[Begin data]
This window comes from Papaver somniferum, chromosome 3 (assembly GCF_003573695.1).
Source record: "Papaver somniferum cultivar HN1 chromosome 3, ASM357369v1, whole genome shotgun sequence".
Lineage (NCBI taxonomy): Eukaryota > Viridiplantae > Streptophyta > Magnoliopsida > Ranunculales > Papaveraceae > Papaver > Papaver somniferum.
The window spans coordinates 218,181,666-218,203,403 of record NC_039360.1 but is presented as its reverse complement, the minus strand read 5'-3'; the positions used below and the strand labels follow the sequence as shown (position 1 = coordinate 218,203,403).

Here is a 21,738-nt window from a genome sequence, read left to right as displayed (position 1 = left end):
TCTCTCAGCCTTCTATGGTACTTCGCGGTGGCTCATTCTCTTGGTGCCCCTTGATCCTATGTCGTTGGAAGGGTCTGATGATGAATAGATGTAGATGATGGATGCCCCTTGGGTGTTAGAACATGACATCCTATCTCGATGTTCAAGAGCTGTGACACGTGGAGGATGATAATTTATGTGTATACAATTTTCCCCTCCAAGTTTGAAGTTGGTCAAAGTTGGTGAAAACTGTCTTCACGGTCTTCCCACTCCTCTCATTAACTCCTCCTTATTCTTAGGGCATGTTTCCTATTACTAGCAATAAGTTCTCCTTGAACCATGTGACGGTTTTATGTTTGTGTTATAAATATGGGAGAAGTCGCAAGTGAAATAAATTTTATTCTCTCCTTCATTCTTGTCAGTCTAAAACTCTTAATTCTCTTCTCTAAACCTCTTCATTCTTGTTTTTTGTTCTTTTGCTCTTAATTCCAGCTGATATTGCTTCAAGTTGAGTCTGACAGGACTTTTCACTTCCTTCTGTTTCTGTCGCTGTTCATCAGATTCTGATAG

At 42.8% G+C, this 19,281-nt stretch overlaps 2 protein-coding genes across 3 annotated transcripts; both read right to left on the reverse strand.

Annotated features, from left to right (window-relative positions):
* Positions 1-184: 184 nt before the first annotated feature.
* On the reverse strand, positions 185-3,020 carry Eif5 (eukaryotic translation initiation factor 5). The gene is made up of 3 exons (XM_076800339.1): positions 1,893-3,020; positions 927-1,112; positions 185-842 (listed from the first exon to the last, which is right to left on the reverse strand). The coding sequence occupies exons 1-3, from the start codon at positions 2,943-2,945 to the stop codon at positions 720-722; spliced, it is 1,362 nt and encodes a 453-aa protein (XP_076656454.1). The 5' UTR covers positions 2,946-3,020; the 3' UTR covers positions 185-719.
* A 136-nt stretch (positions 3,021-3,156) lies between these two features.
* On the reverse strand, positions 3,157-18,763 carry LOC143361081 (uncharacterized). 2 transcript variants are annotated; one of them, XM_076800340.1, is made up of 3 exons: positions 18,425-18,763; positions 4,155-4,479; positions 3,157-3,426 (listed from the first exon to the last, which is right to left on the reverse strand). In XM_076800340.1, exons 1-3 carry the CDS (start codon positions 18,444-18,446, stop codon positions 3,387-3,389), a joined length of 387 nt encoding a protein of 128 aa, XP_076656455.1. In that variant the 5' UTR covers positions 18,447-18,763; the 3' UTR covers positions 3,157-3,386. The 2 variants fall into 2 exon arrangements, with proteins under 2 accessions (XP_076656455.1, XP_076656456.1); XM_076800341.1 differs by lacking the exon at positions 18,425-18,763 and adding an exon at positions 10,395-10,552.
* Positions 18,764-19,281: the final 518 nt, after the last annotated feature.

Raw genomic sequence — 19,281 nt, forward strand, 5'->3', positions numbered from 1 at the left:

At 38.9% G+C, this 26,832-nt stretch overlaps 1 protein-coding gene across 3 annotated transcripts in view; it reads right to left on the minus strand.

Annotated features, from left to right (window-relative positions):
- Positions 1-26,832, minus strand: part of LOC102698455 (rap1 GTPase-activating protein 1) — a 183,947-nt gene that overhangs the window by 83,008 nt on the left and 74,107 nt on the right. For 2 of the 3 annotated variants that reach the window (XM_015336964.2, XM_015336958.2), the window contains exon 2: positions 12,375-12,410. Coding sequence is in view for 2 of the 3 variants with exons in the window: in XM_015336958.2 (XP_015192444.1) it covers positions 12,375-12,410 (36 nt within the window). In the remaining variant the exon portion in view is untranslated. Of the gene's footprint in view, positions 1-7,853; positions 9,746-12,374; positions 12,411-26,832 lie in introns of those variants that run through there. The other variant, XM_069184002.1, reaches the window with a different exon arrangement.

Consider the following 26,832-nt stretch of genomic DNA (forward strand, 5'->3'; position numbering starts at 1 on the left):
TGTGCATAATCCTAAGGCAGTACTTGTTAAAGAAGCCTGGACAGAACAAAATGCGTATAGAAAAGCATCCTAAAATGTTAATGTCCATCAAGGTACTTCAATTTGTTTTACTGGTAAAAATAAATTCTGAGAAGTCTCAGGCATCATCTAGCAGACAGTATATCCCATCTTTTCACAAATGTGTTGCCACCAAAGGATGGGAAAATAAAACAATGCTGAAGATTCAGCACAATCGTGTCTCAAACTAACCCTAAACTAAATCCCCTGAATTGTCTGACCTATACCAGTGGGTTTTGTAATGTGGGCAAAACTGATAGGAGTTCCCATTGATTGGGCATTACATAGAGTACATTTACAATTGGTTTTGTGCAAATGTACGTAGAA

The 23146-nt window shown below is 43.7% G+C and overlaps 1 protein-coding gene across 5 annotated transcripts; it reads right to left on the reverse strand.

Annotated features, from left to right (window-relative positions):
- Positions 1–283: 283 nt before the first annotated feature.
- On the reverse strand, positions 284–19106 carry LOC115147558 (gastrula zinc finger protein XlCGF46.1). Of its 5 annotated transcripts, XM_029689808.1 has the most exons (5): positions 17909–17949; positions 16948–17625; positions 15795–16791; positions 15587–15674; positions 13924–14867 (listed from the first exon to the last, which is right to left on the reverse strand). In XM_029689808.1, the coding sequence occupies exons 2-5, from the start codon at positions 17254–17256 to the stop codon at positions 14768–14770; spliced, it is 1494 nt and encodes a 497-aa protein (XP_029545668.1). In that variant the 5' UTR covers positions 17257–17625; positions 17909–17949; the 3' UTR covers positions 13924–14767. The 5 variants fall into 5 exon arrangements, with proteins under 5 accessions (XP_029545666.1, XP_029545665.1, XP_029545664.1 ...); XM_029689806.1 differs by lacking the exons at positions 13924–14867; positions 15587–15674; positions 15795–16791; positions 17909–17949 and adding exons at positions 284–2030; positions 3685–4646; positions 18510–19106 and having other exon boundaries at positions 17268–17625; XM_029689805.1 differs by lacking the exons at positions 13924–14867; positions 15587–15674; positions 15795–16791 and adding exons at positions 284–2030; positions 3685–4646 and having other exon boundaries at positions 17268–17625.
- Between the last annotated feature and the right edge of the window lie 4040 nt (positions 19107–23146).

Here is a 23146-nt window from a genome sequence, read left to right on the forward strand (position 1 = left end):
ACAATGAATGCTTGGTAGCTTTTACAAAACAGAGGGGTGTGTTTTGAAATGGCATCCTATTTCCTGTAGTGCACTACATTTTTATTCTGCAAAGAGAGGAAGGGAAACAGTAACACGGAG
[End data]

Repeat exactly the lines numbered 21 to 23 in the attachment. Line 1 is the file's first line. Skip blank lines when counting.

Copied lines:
Annotated features, from left to right (window-relative positions):
- Positions 1–283: 283 nt before the first annotated feature.
- On the reverse strand, positions 284–19106 carry LOC115147558 (gastrula zinc finger protein XlCGF46.1). Of its 5 annotated transcripts, XM_029689808.1 has the most exons (5): positions 17909–17949; positions 16948–17625; positions 15795–16791; positions 15587–15674; positions 13924–14867 (listed from the first exon to the last, which is right to left on the reverse strand). In XM_029689808.1, the coding sequence occupies exons 2-5, from the start codon at positions 17254–17256 to the stop codon at positions 14768–14770; spliced, it is 1494 nt and encodes a 497-aa protein (XP_029545668.1). In that variant the 5' UTR covers positions 17257–17625; positions 17909–17949; the 3' UTR covers positions 13924–14767. The 5 variants fall into 5 exon arrangements, with proteins under 5 accessions (XP_029545666.1, XP_029545665.1, XP_029545664.1 ...); XM_029689806.1 differs by lacking the exons at positions 13924–14867; positions 15587–15674; positions 15795–16791; positions 17909–17949 and adding exons at positions 284–2030; positions 3685–4646; positions 18510–19106 and having other exon boundaries at positions 17268–17625; XM_029689805.1 differs by lacking the exons at positions 13924–14867; positions 15587–15674; positions 15795–16791 and adding exons at positions 284–2030; positions 3685–4646 and having other exon boundaries at positions 17268–17625.